Good point about the Starship Troopers movie. It's one thing to omit some events for the unofficial two-hour limit, but that thing was really untrue to the essence of the book whose title, plot and characters it lifted for a contrary theme and message (or absence of any, which is also contrary to the book's intent).
Good use of the book as analogy, too. Rights logically imply responsibilities. What's the problem?
Did this exploit originate in a Chinese Free Enterprise Zone, ie, is it possible for US citizens to buy information about our own government? Our government and our "free" press certainly aren't giving us what we want! I have to pay for Elite Cable Package 2 to get any believable news.
from the maybe-someone-just-typed-rm--rf dept.
gattaca writes "A lack of security controls allowed hackers to "wipe" the Recording Industry Association of America's (RIAA) website on Sunday.
The existence of an SQL injection attack on the RIAA's site came to light via social network news site Reddit. Soon after hackers were making merry, turning the site into a blank slate, among other things.
The RIAA has restored RIAA.org, although whether it's any more secure than before remains open to question, TorrentFreak reports."
from the can't-we-all-just-play-some-wow dept.
BobB passed us a link to a NetworkWorld article, exploring the ongoing realization in business circles of the dangers online criminals pose. The piece raises the possibility that criminal elements are gaining access to US research labs in an effort to ferret out corporate and governmental information. One institute referred to in the article states: "Economic espionage will be increasingly common as nation-states use cyber theft of data to gain economic advantage in multinational deals. The attack of choice involves targeted spear phishing with attachments, using well-researched social engineering methods to make the victim believe that an attachment comes from a trusted source." We just recently discussed possible hacker involvement in several municipal blackouts.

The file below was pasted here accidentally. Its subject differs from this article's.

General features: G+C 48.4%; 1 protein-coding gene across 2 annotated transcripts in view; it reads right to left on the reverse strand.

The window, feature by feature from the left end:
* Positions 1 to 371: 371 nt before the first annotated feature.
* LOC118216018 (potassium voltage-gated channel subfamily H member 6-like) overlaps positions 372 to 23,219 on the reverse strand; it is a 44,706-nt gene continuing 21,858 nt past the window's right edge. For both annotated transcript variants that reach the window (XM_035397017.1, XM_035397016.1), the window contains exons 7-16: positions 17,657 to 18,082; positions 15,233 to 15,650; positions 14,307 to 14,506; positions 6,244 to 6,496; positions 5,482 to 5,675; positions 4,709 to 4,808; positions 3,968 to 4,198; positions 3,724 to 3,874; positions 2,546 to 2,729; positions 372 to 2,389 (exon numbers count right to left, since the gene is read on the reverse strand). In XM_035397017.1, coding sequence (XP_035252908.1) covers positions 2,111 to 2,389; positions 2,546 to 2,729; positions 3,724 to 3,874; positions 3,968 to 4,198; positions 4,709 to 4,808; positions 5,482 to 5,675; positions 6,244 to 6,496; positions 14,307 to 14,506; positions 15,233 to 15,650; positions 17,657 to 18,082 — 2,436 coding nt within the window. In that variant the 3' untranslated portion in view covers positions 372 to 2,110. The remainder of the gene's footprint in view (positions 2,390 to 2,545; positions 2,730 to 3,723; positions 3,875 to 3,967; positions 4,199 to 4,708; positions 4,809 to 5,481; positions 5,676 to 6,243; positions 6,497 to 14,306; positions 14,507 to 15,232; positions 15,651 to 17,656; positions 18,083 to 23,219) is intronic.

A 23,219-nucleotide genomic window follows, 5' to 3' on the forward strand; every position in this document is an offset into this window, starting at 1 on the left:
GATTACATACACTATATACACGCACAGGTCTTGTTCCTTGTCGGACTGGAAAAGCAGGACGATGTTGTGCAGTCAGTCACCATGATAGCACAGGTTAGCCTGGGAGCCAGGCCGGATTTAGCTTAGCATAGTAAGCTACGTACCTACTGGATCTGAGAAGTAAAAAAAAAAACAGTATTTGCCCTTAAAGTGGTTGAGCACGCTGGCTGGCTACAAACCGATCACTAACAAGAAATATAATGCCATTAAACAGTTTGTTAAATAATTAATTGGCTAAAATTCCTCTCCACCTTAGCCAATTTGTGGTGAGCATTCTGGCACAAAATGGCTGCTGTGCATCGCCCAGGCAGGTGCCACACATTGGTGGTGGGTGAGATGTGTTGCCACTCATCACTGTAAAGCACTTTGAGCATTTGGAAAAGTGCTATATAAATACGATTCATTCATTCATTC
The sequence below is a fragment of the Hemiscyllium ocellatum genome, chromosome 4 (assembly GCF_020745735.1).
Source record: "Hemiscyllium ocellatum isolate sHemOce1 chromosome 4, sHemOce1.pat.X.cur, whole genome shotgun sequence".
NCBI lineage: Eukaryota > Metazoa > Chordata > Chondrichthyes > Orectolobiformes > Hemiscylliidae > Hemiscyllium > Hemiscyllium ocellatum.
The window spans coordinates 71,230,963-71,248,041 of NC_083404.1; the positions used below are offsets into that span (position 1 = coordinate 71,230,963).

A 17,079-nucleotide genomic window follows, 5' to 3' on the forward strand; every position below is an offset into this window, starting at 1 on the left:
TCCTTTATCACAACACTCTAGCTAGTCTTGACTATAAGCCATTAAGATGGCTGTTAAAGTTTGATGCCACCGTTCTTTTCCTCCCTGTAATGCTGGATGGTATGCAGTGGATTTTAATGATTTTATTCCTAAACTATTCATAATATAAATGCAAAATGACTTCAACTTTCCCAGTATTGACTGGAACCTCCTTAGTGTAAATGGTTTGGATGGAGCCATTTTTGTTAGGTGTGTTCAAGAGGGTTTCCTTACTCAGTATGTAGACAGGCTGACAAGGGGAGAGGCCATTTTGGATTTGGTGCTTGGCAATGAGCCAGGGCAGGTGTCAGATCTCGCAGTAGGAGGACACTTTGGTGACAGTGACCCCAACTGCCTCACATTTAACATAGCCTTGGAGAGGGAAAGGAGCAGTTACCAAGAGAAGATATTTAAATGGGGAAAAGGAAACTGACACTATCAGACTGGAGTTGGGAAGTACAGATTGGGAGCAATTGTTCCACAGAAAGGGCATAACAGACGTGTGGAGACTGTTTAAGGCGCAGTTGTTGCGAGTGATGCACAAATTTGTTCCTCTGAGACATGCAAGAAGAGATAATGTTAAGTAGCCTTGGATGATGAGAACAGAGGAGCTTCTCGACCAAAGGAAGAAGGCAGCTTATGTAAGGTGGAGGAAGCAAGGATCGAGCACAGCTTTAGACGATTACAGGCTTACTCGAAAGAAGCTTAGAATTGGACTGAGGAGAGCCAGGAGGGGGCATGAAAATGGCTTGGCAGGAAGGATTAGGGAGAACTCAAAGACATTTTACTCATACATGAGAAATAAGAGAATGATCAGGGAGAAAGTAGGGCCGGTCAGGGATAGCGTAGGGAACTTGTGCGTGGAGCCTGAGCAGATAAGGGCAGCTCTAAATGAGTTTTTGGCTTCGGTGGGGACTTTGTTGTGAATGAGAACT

from the put-the-daemon-back-in-the-box dept.
cperciva writes "FreeBSD 6.3-RELEASE, the fourth release from the highly successful 6-STABLE branch of FreeBSD development, has been released. In addition to being available from many FTP sites, ISO images can be downloaded via the BitTorrent tracker, or for users of earlier FreeBSD releases, FreeBSD Update can be used to perform a binary upgrade."